Yesterday saw Governor Lowe announce a rate cut to 1.25%, subsequently passed on in full by both the Commonwealth Bank and National Bank. The other two majors passed on a little less, with ANZ making the argument that it was starting from a point of lower rates anyway. Either way, it’s good news for those already holding a mortgage.
Today, GDP growth for the March quarter was announced as 0.4%. As a general measure of economic health, the GDP is fairly reliable (we won’t delve into a debate about declining GDP per capita here). Again, presumably, this is good news for those already holding a mortgage. Economic activity increases, and with any luck the buoyant tide lifts all boats, ensuring that those monthly payments are going towards an asset that is increasing in value.
How does the Rate Cut affect those looking to build a new home?
The rate cut will be very welcomed by those who are already in a mortgage, delivering average savings of around $700 a year for those holding a mortgage of $400,000. It’s a healthy amount of money, but it’s overshadowed by Treasure Frydenberg’s gift of $1080 apiece to around ten million taxpayers. Taken together, they are a healthy boon for those saddled with a loan.
However, for those looking at building a new home, this news is equally welcome. Reduced rates on a construction home loan and then a standard loan can only mean one thing – more flexibility in lifestyle and more choice. Whether you use the additional money to pay down the loan, push it into an offset account, or buy some new furniture for your new home, that money eases the load and gives you the freedom to act how you wish.
How do the GDP results affect those looking to build a new home?
The quarterly GDP results were slightly below many projections, but in the same ballpark. This is positive news, as we’re seeing an uptick from the previous two quarters which, annualised, point to a slight recovery in an economy that was otherwise starting to lag somewhat. Nevertheless, the outlook over the next two years is relatively flat, with no major movements in GDP figures expected.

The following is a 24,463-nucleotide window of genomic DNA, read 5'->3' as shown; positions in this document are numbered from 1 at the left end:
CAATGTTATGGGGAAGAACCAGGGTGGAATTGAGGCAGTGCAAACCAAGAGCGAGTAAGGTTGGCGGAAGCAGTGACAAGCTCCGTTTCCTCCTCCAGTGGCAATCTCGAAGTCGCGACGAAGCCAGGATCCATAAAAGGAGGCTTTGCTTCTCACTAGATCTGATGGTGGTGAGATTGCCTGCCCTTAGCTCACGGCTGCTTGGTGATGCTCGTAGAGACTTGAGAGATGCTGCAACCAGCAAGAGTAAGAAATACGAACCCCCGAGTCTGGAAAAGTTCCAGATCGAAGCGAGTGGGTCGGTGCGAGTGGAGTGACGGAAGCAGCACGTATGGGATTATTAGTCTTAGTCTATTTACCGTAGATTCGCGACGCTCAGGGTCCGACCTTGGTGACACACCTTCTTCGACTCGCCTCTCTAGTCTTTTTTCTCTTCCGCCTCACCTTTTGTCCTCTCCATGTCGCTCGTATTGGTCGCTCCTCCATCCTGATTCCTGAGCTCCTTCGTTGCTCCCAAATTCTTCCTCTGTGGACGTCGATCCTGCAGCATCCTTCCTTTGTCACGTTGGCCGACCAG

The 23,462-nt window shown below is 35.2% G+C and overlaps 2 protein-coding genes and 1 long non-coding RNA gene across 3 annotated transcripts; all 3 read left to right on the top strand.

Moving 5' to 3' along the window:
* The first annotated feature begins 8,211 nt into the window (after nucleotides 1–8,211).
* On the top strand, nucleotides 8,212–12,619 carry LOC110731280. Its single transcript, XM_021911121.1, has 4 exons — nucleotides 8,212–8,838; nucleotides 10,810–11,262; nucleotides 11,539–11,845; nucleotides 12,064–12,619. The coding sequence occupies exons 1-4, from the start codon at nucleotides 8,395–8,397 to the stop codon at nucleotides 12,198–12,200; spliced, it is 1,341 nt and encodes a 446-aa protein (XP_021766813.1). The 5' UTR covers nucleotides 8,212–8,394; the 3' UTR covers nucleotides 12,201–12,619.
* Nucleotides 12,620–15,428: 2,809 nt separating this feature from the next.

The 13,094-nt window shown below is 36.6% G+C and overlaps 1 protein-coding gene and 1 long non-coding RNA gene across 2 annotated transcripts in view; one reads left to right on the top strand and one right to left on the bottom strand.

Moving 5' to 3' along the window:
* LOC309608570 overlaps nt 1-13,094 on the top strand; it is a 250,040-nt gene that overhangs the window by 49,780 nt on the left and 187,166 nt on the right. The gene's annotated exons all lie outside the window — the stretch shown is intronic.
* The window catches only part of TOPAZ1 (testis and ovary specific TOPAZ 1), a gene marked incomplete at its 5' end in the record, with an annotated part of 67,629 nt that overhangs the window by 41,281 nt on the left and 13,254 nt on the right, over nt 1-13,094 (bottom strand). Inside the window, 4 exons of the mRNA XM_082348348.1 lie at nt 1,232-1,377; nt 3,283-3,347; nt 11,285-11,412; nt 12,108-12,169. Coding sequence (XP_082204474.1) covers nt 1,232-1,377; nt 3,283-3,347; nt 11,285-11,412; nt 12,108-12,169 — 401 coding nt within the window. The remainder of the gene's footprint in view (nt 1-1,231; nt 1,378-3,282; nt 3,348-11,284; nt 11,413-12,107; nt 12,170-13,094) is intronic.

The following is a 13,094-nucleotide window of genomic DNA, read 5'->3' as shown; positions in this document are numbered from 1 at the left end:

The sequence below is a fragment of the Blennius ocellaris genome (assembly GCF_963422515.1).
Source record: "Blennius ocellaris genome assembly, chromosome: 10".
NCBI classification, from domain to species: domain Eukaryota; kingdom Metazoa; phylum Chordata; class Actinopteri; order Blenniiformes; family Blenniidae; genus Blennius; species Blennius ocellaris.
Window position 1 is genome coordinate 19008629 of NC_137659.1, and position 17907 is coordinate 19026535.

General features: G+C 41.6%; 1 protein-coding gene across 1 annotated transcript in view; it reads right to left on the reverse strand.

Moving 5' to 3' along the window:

For those people who have been steadily growing their deposit and are looking to take out a loan to build a home, a boost in GDP growth comes with benefits. On the bright side, it provides a slight boost to the housing market, meaning that they’ll be buying into an asset class that will likely see renewed interest from investors and other first-home buyers. As a further benefit, home builders won’t be competing directly with those looking to buy an established home.
Additionally, first-home builders may experience the added benefit of an increase in their own income, depending on the line of work they’re in. As economic activity increases and more money flows throughout the economy, those with elastic incomes are likely to see a rise in the money coming their way.
What’s the big picture?
The big picture is a net positive for new home builders. If you’re in the market to build a new home, lower interest rates and cheaper loans give you a better chance of getting your foot in the door, may help increase the amount you can borrow, and ensures that you aren’t spending the first period of home ownership drowning in eye-watering repayments.
Coupled with a growing economy, the picture ahead is looking good. The RBA has hinted that based on their projections of slower than usual growth (and subsequently lower than ideal inflation), they’ll likely make the next rate move downwards, possibly before the end of the year (and possibly as soon as August).
If we see the next quarter of GDP growth beat expectations (more likely than not, in my opinion), it will be even further positive news for everyone in the new housing market – either on the buy side or sell side. However, it’s worth pulling the trigger sooner rather than later. Those low interest rates are only going to add fuel to the housing industry.
Look out for headwinds
Of course, looking at two factors in isolation rarely tells the full story. There is a lot more at play in the construction of new housing, one of Australia’s largest industries. Making your investment or home building decisions based solely on an uptick in GDP growth and a simultaneous cut to interest rates isn’t something we’d recommend. Make sure you’re comfortable in your financial situation and can afford to take such a big step.